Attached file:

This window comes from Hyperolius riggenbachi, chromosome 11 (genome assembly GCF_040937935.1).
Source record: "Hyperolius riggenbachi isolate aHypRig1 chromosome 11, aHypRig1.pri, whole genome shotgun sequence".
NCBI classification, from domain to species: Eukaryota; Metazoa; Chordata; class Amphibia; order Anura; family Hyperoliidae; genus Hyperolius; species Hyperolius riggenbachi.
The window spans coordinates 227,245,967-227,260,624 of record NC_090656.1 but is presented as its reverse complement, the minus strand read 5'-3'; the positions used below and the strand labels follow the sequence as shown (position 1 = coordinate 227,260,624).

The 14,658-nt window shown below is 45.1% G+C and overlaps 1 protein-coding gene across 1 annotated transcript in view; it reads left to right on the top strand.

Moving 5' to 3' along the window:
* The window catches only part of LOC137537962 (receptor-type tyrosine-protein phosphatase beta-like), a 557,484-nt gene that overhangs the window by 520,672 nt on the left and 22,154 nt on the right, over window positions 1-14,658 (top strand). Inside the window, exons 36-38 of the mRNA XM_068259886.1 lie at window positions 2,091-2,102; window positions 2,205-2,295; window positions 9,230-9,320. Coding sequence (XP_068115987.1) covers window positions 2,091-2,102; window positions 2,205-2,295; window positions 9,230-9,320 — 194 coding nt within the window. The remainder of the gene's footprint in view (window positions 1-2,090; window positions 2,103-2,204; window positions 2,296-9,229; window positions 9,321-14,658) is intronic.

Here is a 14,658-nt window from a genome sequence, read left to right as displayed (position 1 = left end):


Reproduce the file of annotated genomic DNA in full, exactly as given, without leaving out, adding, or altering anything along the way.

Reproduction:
This window comes from Hyperolius riggenbachi, chromosome 11 (genome assembly GCF_040937935.1).
Source record: "Hyperolius riggenbachi isolate aHypRig1 chromosome 11, aHypRig1.pri, whole genome shotgun sequence".
NCBI classification, from domain to species: Eukaryota; Metazoa; Chordata; class Amphibia; order Anura; family Hyperoliidae; genus Hyperolius; species Hyperolius riggenbachi.
The window spans coordinates 227,245,967-227,260,624 of record NC_090656.1 but is presented as its reverse complement, the minus strand read 5'-3'; the positions used below and the strand labels follow the sequence as shown (position 1 = coordinate 227,260,624).

The 14,658-nt window shown below is 45.1% G+C and overlaps 1 protein-coding gene across 1 annotated transcript in view; it reads left to right on the top strand.

Moving 5' to 3' along the window:
* The window catches only part of LOC137537962 (receptor-type tyrosine-protein phosphatase beta-like), a 557,484-nt gene that overhangs the window by 520,672 nt on the left and 22,154 nt on the right, over window positions 1-14,658 (top strand). Inside the window, exons 36-38 of the mRNA XM_068259886.1 lie at window positions 2,091-2,102; window positions 2,205-2,295; window positions 9,230-9,320. Coding sequence (XP_068115987.1) covers window positions 2,091-2,102; window positions 2,205-2,295; window positions 9,230-9,320 — 194 coding nt within the window. The remainder of the gene's footprint in view (window positions 1-2,090; window positions 2,103-2,204; window positions 2,296-9,229; window positions 9,321-14,658) is intronic.

Here is a 14,658-nt window from a genome sequence, read left to right as displayed (position 1 = left end):